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I’ve always had a fascination with major cities–how they can be tourist friendly during the day and turn into completely different places at night. There are so many things hidden in places and within people. I wanted to set the tale in London, not just because it was where I was raised, but also because there have been so many fantastic SF/Fantasy stories based in the city that I felt like I owed it to myself to start there. Many of the ideas were formed or experimented with in flash fiction competitions, and a significant number of ideas can have their history traced back to Flash! Friday (which my fellow judge and kind host today knows only too well) or The Angry Hourglass. It is fair to say that these competitions were like fuel that fired the engine of story creation. I’m so very thankful to Rebekah Postupak who dedicated so much of her time and energy to the community. There were many fine writers there, too, who not only inspired with their writing, but also their spirit and encouragement, for example Tamara Shoemaker. 🙂
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*Editor’s Note: Aww, thanks!
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3.) Name your favorite character in the book, and tell us what made that character so special/difficult/fun/annoying/challenging to write.

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This is a really hard question. Metropolitan Dreams, like a city, is told from the points of view of many characters. While most books have one or two main characters, Met Dreams has many. Will they know if I’ve picked a favourite? What if they then won’t do what I want them to do in future?
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*Editor’s Note: My characters NEVER do what I want them to do. They are like willful children. If you discover the secret of making them obey, please let me know. 😉
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Okay, I’ll risk it. Cal McKinley. We find him suffering from trauma and self-doubt from the very early stages of the book. He is a Tube-driver who has witnessed a death and is struggling to cope with it. Cal starts to experience unusual events, and he is not sure if he is suffering from a mental illness/disorder such as PTSD. As the story progresses, it becomes clear to Cal that not everything is as it seems. As he progresses through his journey of discovery, he gets to meet many interesting characters and visit some unique locations.
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4.) What are some of the challenges you’ve faced–and overcome–to take your story from your computer and put it out into the big, wide world of readers? What were your fears/concerns, and what were you looking forward to? Is anything like you hoped or dreaded?
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There are too many to count. The English school system was not interested in teaching grammar to school children when I was younger. Despite the fact that I seem to have coped fairly well without it, it has always been something I have been very ware of, and I knew full well that I needed to seek a great deal of help to write a novel. This is where Emily June Street came in. However, it would be unjust to say she ‘just’ helped in this aspect. A great editor–and Emily is one–will tease out central plots, act as a voice of reason, and even help with last minute adjustments to story continuity. Emily has been a blessing. If you can find a wonder editor like Emily (or Tamara), then I would urge you to do so.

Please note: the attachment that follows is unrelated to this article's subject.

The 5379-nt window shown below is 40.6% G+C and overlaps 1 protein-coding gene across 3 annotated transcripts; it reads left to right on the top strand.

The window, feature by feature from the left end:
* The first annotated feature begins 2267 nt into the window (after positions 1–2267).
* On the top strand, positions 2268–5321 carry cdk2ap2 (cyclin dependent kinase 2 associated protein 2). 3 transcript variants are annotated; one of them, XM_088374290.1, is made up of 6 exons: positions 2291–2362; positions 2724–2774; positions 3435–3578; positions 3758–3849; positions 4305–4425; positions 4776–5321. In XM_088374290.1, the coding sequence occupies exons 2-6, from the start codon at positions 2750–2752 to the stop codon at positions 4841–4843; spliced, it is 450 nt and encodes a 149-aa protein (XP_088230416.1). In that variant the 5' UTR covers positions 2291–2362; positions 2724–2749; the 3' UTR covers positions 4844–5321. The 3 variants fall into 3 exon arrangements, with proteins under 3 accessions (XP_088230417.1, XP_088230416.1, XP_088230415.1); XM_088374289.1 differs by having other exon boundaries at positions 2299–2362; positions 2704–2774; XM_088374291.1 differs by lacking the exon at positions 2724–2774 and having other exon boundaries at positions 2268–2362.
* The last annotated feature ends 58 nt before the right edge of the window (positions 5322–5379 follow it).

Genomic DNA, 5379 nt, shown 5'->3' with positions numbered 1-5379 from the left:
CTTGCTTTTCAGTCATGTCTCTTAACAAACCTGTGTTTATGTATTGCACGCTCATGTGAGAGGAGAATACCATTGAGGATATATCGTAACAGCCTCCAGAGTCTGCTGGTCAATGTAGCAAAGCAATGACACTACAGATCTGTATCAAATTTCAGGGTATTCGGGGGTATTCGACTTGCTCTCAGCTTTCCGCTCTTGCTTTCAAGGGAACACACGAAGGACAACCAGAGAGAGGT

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*Editor’s Note: I bow to Emily’s far superior skills. Absolutely agree. She is truly the best there is.
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I was very nervous about sending the draft to Emily. When it left the walls of my e-mail server, it was like sending a child beyond the city gates and having no idea what might become of them.
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Few of my friends knew about my writing, and the entire thing has been one long journey of slowly letting go and facing the fears I have.
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5.) And, because you did it to me, here’s payback. Think fast, put your first impulse answer:
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London or Paris?
London (I couldn’t really say anything else, could I?  🙂 )
Book or Movie?
Book.
Peanut butter or Marmite?
PB – although I do have an allergy to peanuts, but I’d rather that than Marmite.
Disney World or Universal Studios?
This question should be disallowed. Can’t I pick one park from each?
Universal because of Islands of Adventure, or Harry Potter, if I had to choose.
A pic of Disney on our trip Dec 2010, to balance this out a bit.
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London Tube or double-decker bus?
Tube – have you been on a double-decker?
*Editor’s Note: Yes, in both London and Dublin. One thing was for sure: it wasn’t boring… 😉
Mountains or Beach?
This question is really not fair. I choose both. I’ve attached a picture where my family are from. The picture is on the Atlantic coast, a straight line all the way to the East coast US (apart from some rugged islands where they recently filmed Star Wars).
rossbeigh_beach_co_kerry
Instrumental or W/ Lyrics?
Probably instrumental.
Cats or Dogs?
Dogs.
Twitter or Facebook?
Twitter.
Early bird or Night owl?
Umm. Early bird.
Tolkien or Lewis?
Tolkien.
Dragons or Hippogriffs?
Dragons, of course.